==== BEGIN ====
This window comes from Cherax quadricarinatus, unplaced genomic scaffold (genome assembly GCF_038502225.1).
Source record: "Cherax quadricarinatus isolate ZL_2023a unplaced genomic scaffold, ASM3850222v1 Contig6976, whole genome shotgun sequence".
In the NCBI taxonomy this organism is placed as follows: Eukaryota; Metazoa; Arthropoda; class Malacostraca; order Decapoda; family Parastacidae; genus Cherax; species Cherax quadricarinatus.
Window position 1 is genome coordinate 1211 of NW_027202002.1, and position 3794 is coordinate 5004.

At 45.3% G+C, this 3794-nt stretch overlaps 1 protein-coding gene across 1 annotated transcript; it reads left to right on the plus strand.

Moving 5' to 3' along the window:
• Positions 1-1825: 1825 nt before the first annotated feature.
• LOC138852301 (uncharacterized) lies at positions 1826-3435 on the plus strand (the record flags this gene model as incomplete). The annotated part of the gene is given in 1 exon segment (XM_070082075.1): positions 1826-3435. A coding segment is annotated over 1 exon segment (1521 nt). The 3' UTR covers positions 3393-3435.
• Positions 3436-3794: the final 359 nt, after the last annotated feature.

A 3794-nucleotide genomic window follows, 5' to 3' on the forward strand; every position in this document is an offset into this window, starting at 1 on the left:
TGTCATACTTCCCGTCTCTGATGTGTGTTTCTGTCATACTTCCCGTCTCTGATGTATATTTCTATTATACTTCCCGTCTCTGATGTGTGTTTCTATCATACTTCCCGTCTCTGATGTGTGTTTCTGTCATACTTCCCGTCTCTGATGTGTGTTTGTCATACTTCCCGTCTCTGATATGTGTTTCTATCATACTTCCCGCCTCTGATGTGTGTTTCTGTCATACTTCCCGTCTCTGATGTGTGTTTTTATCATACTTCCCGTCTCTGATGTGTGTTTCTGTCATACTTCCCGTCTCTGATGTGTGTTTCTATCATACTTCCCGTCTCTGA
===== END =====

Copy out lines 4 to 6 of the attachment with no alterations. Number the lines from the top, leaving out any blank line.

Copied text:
Window position 1 is genome coordinate 1211 of NW_027202002.1, and position 3794 is coordinate 5004.

At 45.3% G+C, this 3794-nt stretch overlaps 1 protein-coding gene across 1 annotated transcript; it reads left to right on the plus strand.

Moving 5' to 3' along the window: